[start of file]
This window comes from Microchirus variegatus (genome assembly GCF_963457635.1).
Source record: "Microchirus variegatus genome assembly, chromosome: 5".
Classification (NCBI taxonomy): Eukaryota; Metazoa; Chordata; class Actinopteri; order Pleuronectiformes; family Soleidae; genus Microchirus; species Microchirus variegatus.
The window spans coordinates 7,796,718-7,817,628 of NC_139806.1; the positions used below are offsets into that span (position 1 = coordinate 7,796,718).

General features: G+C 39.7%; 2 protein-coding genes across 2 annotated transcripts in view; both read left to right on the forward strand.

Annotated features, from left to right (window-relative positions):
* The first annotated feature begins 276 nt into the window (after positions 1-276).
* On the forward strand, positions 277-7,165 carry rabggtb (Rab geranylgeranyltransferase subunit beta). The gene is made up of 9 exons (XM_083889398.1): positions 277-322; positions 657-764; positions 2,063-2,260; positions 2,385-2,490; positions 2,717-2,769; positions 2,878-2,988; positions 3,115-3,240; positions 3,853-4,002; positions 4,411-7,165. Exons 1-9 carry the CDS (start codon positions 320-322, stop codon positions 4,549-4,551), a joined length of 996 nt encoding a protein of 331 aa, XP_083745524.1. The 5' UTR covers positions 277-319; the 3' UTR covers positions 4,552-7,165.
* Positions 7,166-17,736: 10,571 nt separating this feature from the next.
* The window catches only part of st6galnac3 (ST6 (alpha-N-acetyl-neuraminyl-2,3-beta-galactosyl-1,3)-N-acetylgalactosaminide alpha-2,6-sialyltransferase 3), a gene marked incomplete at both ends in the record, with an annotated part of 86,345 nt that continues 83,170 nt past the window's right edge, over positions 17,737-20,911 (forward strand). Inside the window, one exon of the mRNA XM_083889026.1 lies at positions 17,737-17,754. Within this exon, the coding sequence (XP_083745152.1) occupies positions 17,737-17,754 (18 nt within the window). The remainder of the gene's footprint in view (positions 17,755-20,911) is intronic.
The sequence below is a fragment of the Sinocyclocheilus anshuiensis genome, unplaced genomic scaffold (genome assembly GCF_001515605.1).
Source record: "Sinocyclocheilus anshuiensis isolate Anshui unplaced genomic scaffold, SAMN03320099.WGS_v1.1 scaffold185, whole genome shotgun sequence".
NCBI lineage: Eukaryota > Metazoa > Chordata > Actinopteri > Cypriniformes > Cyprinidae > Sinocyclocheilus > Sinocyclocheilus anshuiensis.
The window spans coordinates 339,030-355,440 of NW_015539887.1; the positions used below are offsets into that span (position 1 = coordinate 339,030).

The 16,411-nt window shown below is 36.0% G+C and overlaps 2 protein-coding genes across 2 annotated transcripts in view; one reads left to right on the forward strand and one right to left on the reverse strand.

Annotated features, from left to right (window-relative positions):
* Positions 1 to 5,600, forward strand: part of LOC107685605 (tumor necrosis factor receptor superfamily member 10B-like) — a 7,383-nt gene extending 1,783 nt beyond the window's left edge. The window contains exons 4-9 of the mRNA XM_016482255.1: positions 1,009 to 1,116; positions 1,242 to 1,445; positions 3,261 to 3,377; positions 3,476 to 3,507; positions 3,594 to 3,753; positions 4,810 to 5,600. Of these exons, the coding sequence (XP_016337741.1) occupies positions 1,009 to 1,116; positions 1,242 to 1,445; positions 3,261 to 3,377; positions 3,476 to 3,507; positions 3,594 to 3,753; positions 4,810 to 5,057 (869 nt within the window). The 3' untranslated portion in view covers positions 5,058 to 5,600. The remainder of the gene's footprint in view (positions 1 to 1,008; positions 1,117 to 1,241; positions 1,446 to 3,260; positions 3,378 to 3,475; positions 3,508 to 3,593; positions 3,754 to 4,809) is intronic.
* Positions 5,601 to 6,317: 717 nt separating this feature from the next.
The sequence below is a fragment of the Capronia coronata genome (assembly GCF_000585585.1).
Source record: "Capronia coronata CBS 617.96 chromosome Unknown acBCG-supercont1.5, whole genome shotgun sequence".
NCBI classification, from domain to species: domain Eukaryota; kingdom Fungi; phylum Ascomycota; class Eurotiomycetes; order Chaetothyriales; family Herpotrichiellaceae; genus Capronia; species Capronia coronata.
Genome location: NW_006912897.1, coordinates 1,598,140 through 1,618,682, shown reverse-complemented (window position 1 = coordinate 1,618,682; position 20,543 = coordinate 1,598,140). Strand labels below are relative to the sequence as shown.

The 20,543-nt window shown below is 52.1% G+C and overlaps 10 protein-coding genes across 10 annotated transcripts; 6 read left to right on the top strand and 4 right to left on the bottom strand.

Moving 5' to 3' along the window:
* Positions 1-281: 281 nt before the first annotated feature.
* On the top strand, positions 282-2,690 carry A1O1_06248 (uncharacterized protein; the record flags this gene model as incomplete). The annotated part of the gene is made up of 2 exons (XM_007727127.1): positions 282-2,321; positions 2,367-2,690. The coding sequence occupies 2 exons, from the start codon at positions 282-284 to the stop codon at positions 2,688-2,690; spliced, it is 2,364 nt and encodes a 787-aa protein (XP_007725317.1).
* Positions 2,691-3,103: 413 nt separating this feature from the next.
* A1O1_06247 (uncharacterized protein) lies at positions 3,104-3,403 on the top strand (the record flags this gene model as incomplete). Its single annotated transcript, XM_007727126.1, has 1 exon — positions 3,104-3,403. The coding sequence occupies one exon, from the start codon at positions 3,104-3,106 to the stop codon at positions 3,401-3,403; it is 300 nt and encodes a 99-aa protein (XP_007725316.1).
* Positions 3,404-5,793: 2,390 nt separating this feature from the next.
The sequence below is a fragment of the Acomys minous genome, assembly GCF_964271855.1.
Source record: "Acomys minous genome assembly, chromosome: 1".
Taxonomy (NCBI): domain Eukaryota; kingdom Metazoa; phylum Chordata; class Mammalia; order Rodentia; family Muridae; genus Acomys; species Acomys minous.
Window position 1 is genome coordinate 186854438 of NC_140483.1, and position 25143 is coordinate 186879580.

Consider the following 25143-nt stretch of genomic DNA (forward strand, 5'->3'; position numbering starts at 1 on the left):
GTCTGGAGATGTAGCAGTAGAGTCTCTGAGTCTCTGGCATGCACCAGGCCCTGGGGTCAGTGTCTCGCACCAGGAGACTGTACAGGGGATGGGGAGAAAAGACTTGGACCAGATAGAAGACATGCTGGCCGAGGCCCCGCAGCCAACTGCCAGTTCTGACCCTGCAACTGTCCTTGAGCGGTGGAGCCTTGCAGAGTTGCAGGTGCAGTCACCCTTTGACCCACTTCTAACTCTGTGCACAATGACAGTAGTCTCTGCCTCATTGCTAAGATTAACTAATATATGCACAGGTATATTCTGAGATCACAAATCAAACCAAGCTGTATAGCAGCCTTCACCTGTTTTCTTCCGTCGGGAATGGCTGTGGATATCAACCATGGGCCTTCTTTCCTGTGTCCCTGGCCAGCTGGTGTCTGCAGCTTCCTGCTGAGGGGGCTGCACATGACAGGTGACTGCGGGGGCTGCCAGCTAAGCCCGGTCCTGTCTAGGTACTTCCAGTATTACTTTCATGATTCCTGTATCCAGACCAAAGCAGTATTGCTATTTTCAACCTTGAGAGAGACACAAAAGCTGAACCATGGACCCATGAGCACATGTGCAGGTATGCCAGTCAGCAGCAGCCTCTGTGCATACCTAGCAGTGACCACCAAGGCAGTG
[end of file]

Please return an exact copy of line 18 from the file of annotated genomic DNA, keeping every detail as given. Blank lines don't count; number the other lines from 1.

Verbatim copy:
* Positions 5,601 to 6,317: 717 nt separating this feature from the next.